‘We felt very strongly in executing a new aesthetic for the East London market. With the prescribed Shoreditch-look so over-saturated in the area, we worked hard to curate and create a brand new experience,’ says Steven. ‘By taking the time to dig a whole lot deeper into the roots of East London we were able to carve a fresh and precise interior scheme that touched on stories from the locale of the previous 300 years.’

Hart Hotel Staircase featuring moon-like chandelier

Soft textures, furnishings and warm lighting guide guests through to TAVLA, the hotel’s bar, where guests and locals alike are encouraged to relax and spend time throughout the day and into the evening. Textured woven stools are mixed with lounge chairs in muted tones and softened textures, giving the space a modern, residential feel.

The ground floor restaurant, Barboun, has an ‘industrial-luxe’ aesthetic with rattan chairs and partitions. ‘The Barboun restaurant was conceived as a furniture maker’s warehouse and showroom. Handcrafted from oak and sapele timbers, we paid homage to the craft of the woodworker and so mortise and tenon, dovetail and halving joints are showcased on each piece of furniture or joinery to celebrate each material and junction fully,’ says Steven. The pared back warehouse aesthetic is finished off with an asymmetrical pale oak ceiling, replicating the beamed structure of a factory warehouse. A striking steel re-bar and copper staircase sits towards the back of the space, along with a central feature of moon chandeliers.

‘We wanted the hotel to be a social place, so we designed the ground floor lobby, bar and restaurant areas to be open plan,’ says Steven. ‘We wanted to remove the check-in desk from the main lobby space. With the desk sat within its own area, but visible to customers, it does not detract from the ambience of the convivial front of house areas, with guests dragging suitcases to and fro.’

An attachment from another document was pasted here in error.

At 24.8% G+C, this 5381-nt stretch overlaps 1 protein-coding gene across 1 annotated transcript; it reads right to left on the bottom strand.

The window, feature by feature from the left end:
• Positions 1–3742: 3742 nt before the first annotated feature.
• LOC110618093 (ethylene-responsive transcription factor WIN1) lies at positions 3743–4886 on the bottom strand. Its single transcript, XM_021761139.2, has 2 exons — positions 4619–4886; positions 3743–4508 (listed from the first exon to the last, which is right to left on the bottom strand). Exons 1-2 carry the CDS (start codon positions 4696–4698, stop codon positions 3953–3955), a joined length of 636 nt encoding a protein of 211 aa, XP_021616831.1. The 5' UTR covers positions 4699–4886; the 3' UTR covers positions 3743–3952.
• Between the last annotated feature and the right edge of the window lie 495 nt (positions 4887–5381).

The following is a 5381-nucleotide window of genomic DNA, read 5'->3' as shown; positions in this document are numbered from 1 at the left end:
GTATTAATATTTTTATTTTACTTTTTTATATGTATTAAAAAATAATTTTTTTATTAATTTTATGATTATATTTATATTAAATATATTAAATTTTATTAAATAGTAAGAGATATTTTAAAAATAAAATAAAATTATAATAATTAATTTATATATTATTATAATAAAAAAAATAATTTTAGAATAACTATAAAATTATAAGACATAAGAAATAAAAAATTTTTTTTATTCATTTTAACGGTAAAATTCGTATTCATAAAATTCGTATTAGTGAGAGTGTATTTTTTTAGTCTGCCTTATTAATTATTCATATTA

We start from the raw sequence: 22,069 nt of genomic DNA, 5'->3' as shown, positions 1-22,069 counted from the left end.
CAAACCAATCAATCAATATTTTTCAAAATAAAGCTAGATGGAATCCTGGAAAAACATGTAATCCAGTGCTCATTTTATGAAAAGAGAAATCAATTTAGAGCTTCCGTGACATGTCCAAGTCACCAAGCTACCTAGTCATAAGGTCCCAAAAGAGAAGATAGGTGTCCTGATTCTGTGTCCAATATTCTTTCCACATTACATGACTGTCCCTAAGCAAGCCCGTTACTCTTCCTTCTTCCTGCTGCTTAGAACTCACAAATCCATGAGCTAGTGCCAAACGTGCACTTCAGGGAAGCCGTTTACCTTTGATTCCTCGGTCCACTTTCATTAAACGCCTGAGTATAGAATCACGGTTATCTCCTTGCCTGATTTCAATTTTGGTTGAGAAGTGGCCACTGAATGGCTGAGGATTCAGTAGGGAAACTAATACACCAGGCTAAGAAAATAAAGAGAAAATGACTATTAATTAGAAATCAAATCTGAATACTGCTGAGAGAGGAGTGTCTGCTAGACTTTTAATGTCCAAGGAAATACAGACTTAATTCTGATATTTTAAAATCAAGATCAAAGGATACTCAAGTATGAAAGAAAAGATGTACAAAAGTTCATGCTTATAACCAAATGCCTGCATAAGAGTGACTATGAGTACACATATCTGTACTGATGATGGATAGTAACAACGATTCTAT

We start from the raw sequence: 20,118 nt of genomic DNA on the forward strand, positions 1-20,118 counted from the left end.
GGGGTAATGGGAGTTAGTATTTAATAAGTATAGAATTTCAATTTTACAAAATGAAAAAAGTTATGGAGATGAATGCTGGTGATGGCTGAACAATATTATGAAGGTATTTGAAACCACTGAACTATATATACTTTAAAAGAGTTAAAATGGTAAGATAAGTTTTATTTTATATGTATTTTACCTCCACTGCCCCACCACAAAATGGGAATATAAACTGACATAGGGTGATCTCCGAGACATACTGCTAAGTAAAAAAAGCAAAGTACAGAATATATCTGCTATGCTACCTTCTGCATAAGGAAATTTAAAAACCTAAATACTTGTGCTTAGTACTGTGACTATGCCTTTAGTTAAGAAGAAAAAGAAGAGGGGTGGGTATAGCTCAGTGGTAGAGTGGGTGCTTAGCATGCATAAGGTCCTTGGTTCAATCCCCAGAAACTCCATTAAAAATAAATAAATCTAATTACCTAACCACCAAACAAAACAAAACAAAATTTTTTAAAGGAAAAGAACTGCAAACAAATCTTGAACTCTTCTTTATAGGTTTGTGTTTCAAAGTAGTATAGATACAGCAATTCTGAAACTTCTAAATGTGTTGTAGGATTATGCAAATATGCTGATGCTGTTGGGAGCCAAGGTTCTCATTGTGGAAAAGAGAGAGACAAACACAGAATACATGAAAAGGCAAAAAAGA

Guests can choose from nine room and suite categories, all of which feature a soft colour palette of white and grey with burnt orange and deep green accents. ‘The materiality of the rooms is a totally new aesthetic; we are not trend-led on our design approach, moreover we let the stories we want to tell shine through and dictate the palette,’ says Steven. Predominantly contemporary in style, with copper mirror detailing and simplistic modern furnishings, the guestrooms are warm and inviting, with subtle design details throughout – such as saddle-stitched leather strapping and copper rendered marmorino textures. Copper leafed bedside mirrors are embossed with woven lace etchings in a nod to the Huguenot history of nearby Spitalfields.

‘One of the challenges to overcome was the range of different room types, devised by the project architect before we were appointed to the project,’ says Steven. ‘The hotel has 126 rooms and 39 different room types – so it almost became a residential project, with each room having different footprints, ceiling heights general details and styling. We had to find the balance of conveying the approved design aesthetic consistently to many different physical incarnations.’

Hart Shoreditch is also home to two unique meeting spaces, which have been designed to emulate the look and feel of 18th century Huguenot townhouses, synonymous with East London and its silk weaving past.

This is East London – but not as we know it.

Related Articles

Inspiration for your next read

Back to top